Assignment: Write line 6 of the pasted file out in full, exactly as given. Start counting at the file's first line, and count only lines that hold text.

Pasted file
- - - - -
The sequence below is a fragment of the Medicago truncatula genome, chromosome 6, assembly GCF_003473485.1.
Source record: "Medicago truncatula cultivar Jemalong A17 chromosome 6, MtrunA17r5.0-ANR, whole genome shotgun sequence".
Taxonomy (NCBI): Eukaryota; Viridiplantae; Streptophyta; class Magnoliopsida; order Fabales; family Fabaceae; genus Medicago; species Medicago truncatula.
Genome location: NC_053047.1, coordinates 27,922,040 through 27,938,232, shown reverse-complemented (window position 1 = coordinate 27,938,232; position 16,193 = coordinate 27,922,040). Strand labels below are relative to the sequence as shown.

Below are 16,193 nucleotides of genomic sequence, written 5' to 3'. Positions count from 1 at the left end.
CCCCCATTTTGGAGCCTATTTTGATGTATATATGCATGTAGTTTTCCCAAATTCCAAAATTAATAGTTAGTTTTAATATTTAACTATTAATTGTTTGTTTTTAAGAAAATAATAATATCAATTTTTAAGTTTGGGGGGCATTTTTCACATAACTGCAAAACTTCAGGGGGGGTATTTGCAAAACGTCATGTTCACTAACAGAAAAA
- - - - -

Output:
CCCCCATTTTGGAGCCTATTTTGATGTATATATGCATGTAGTTTTCCCAAATTCCAAAATTAATAGTTAGTTTTAATATTTAACTATTAATTGTTTGTTTTTAAGAAAATAATAATATCAATTTTTAAGTTTGGGGGGCATTTTTCACATAACTGCAAAACTTCAGGGGGGGTATTTGCAAAACGTCATGTTCACTAACAGAAAAA